ISEE-3 Reboot: Data, Trajectories, and Engine Burns

©SEE/APPLIED DEFENSE

Trajectory Comparisons

As we put out in our project very brief note on Friday, we have successfully contacted the bird! At the time of the contact we had Morehead State University Space Science Center's 21 meter dish, the 20 meter dish at Bochum Radio Observatory in Germany, and the SETI Allen Array all listening.

This was not without problems. The spacecraft has two transponders, which are oddly enough called transponder A and Transponder B. Transponder B is normally the engineering telemetry transponder and transponder A is the ranging transponder. The final state of the spacecraft before was to have both of the transponders transmitters active and that is what people around the world have been tracking. However, the spacecraft is set up with a lot of redundancy so you can use either transponder A or B to send telemetry or range.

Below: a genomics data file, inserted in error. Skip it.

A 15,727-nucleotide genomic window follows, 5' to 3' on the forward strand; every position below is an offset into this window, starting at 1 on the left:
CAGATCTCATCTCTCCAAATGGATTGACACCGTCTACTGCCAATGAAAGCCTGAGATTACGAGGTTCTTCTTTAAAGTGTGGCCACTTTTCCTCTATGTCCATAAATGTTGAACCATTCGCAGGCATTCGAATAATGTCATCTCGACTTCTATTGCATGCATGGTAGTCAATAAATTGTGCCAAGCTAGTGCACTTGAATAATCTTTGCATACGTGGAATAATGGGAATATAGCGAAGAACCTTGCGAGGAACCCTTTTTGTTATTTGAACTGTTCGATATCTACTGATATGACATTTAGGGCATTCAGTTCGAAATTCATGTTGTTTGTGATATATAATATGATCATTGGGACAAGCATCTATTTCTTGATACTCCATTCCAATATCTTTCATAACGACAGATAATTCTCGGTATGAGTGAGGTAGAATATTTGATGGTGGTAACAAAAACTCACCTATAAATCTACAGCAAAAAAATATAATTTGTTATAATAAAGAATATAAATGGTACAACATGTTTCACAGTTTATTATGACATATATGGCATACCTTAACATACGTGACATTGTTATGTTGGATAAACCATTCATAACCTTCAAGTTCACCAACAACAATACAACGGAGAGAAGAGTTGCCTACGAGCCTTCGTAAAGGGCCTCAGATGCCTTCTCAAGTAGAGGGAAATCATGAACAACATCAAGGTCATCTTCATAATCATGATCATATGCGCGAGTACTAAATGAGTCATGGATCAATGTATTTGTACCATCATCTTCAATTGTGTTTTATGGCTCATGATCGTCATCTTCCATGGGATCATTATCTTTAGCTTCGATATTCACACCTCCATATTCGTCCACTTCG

We tried several times to command the spacecraft's B transponder at 2041.9479 MHz into the mode where it normally sends engineering telemetry, which is our first task. It did not work. We tried several variations of the proper commands and we tried several operational approaches such as scanning across the receive transponder band to make sure that there was not some offset that we did not know about or that the receive frequency had drifted over the years. Nothing worked.

Then we tried the same process on transponder A and BINGO, telemetry! Well not really telemetry itself, but modulation from the output of the telemetry system. The initial command was just to turn engineering telemetry on at 512 bits/second. This was successful. Figure one, generated by Achim Volhardt from AMSAT DL and Bochum, shows the modeled spectrum for a 512 bits/sec telemetry rate, which is what we commanded:

Full update at Space College

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